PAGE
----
But for the benefit of one's neighbours, in the case of those who have proclivities for writing, and those who set themselves to deliver the word, both is other culture beneficial, and the reading of the Scriptures of the Lord is necessary, in order to the demonstration of what is said, and especially if those who hear are accessions from Hellenic culture.
Such David describes the Church: "The queen stood on thy right hand, enveloped in a golden robe, variegated;"  and with Hellenic and superabundant accomplishments, "clothed variegated with gold-fringed garments."  And the Truth says by the Lord, "For who had known Thy counsel, hadst Thou not given wisdom, and sent Thy Holy Spirit from the Highest; and so the ways of those on earth were corrected, and men learned Thy decrees, and were saved by wisdom?" For the Gnostic knows things ancient by the Scripture, and conjectures things future: he understands the involutions of words and the solutions of enigmas. He knows beforehand signs and wonders, and the issues of seasons and periods, as we have said already. Seest thou the fountain of instructions that takes its rise from wisdom? But to those who object, What use is there in knowing the causes of the manner of the sun's motion, for example, and the rest of the heavenly bodies, or in having studied the theorems of geometry or logic, and each of the other branches of study?--for these are of no service in the discharge of duties, and the Hellenic philosophy is human wisdom, for it is incapable of teaching  the truth--the following remarks are to be made. First, that they stumble in reference to the highest of things--namely, the mind's free choice. "For they," it is said, "who keep holy holy things, shall be made holy; and those who have been taught will find an answer."  For the Gnostic alone will do holily, in accordance with reason all that has to be done, as he hath learned through the Lord's teaching, received through men.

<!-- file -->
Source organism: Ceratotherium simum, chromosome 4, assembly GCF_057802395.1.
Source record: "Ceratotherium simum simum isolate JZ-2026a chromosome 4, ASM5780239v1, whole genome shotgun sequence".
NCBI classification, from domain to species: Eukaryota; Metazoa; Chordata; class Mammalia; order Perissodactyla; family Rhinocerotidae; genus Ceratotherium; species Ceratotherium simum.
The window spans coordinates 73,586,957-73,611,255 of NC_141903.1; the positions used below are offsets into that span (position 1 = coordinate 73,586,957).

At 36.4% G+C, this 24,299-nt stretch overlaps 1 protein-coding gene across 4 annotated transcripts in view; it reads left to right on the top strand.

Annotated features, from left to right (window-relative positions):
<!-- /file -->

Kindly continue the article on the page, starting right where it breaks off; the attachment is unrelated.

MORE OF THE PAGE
Again, on the other hand, we may hear: "For in His hand, that is, in His power and wisdom, are both we and our words, and all wisdom and skill in works; for God loves nothing but the man that dwells with wisdom."  And again, they have not read what is said by Solomon; for, treating of the construction of the temple, he says expressly, "And it was Wisdom as artificer that framed it; and Thy providence, O Father, governs throughout."  And how irrational, to regard philosophy as inferior to architecture and shipbuilding! And the Lord fed the multitude of those that reclined on the grass opposite to Tiberias with the two fishes and the five barley loaves, indicating the preparatory training of the Greeks and Jews previous to the divine grain, which is the food cultivated by the law. For barley is sooner ripe for the harvest than wheat; and the fishes signified the Hellenic philosophy that was produced and moved in the midst of the Gentile billow, given, as they were, for copious food to those lying on the ground, increasing no more, like the fragments of the loaves, but having partaken of the Lord's blessing, and breathed into them the resurrection of Godhead  through the power of the Word. But if you are curious, understand one of the fishes to mean the curriculum of study, and the other the philosophy which supervenes. The gatherings  point out the word of the Lord.
"And the choir of mute fishes rushed to it,"
says the Tragic Muse somewhere.
"I must decrease," said the prophet John,  and the Word of the Lord alone, in which the law terminates, "increase." Understand now for me the mystery of the truth, granting pardon if I shrink from advancing further in the treatment of it, by announcing this alone: "All things were made by Him, and without Him was not even one thing."  Certainly He is called "the chief corner stone; in whom the whole building, fitly joined together, groweth into an holy temple of God,"  according to the divine apostle.
I pass over in silence at present the parable which says in the Gospel: "The kingdom of heaven is like a man who cast a net into the sea and out of the multitude of the fishes caught, makes a selection of the better ones." 
And now the wisdom which we possess announces the four virtues  in such a way as to show that the sources of them were communicated by the Hebrews to the Greeks. This may be learned from the following: "And if one loves justice, its toils are virtues. For temperance and prudence teach justice and fortitude; and than these there is nothing more useful in life to men."
Above all, this ought to be known, that by nature we are adapted for virtue; not so as to be possessed of it from our birth, but so as to be adapted for acquiring it.